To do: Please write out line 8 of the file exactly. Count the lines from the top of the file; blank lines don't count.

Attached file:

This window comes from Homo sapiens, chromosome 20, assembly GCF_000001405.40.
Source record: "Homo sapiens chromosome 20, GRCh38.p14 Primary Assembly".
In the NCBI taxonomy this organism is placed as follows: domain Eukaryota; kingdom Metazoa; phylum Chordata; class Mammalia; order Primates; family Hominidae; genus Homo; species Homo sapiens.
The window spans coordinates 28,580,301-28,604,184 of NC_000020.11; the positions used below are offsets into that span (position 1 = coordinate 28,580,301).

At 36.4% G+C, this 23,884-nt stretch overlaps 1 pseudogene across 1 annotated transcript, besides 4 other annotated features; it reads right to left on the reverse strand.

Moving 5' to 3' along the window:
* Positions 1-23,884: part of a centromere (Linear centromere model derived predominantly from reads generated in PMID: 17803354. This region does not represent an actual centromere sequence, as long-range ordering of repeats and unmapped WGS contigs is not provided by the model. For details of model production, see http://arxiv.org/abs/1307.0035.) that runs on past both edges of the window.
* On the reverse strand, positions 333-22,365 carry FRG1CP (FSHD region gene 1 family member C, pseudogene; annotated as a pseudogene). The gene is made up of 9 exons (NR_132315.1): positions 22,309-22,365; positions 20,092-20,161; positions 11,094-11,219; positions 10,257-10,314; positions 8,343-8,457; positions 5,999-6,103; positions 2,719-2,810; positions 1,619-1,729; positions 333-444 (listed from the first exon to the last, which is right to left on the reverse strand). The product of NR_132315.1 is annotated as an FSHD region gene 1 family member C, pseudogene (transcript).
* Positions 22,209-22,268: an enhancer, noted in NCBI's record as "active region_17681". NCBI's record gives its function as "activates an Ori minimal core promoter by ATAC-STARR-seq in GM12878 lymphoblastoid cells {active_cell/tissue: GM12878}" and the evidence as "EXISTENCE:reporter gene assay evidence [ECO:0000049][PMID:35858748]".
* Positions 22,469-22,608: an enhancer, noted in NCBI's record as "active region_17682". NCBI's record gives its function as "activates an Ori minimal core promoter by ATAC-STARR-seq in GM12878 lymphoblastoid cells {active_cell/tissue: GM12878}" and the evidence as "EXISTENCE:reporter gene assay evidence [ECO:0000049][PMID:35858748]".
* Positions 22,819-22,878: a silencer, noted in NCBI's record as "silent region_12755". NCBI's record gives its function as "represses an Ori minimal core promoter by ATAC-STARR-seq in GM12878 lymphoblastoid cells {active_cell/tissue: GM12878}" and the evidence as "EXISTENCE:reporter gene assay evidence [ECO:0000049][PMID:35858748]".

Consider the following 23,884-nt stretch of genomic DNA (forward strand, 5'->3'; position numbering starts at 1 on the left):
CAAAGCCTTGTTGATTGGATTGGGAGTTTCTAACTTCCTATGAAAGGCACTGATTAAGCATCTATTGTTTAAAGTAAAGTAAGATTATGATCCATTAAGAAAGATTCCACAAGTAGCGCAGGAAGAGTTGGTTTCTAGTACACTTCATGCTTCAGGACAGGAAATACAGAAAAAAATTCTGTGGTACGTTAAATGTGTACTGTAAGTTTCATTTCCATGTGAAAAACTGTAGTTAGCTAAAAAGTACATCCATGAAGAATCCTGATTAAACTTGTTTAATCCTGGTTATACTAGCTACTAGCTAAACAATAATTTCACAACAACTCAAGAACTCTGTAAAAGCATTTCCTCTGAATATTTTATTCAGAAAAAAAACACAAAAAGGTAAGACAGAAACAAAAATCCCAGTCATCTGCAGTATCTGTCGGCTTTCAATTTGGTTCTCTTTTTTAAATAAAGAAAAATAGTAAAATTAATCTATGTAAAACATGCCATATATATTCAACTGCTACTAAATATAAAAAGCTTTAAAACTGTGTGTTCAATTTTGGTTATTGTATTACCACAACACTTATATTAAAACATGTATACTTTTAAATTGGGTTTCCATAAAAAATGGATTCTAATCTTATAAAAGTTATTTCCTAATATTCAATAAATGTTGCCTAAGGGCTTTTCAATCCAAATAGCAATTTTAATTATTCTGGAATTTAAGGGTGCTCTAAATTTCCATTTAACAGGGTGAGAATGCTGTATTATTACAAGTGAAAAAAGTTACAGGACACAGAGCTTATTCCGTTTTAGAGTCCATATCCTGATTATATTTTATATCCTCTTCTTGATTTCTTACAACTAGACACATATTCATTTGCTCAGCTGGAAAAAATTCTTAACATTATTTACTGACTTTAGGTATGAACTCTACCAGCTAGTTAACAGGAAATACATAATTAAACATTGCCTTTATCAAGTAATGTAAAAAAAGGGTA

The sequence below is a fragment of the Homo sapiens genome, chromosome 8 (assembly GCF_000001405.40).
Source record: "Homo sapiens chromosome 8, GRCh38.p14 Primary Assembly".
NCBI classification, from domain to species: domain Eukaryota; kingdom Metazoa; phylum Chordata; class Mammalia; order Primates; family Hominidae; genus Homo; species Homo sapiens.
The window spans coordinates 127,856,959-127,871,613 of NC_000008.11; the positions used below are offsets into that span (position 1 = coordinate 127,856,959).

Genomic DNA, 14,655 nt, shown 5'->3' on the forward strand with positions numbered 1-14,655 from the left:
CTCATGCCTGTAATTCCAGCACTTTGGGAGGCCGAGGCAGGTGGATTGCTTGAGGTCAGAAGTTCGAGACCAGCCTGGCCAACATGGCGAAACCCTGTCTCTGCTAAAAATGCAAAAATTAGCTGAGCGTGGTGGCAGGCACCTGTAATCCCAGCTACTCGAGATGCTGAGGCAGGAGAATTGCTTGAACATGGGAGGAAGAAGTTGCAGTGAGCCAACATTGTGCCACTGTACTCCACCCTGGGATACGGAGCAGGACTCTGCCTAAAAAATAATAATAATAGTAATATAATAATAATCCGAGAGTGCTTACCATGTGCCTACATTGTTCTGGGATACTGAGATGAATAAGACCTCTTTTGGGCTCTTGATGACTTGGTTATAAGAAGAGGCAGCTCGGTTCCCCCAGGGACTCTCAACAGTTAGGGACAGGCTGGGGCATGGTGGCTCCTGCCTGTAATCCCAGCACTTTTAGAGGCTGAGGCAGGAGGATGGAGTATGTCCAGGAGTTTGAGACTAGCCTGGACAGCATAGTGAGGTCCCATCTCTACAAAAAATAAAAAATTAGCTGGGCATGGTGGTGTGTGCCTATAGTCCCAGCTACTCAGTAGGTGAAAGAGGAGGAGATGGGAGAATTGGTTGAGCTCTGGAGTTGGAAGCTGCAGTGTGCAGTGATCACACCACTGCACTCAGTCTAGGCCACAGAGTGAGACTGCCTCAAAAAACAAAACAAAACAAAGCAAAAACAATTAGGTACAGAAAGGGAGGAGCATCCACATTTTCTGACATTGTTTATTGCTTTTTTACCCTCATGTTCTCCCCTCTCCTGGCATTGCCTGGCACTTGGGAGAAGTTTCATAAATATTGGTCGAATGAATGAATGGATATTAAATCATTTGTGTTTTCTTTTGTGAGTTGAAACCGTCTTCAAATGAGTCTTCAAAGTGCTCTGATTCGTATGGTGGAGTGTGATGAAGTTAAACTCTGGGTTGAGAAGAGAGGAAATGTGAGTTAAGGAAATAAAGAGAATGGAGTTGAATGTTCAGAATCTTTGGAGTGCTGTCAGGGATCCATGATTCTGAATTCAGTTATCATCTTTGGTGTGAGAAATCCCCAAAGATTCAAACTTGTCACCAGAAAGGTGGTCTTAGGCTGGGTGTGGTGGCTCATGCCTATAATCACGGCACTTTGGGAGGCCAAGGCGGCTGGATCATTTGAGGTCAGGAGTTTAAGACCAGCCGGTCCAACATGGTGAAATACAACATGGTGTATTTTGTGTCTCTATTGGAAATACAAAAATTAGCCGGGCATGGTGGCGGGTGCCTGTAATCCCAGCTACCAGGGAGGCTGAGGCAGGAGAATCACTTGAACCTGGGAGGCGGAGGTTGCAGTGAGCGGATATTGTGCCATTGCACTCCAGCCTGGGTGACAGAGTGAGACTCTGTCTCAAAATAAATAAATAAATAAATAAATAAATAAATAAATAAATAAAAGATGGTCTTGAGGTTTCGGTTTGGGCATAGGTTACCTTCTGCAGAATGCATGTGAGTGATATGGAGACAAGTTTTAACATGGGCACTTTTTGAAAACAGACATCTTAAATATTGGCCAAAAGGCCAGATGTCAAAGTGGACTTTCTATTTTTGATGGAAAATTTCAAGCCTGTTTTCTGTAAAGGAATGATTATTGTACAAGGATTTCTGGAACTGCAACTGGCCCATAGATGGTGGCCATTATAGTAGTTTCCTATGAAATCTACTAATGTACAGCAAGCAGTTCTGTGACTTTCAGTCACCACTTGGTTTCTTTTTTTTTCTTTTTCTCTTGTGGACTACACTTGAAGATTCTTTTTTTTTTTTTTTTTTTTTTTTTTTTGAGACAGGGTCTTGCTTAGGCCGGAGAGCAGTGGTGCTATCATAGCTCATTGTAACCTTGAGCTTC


* On the reverse strand, positions 333-22,365 carry FRG1CP (FSHD region gene 1 family member C, pseudogene; annotated as a pseudogene). The gene is made up of 9 exons (NR_132315.1): positions 22,309-22,365; positions 20,092-20,161; positions 11,094-11,219; positions 10,257-10,314; positions 8,343-8,457; positions 5,999-6,103; positions 2,719-2,810; positions 1,619-1,729; positions 333-444 (listed from the first exon to the last, which is right to left on the reverse strand). The product of NR_132315.1 is annotated as an FSHD region gene 1 family member C, pseudogene (transcript).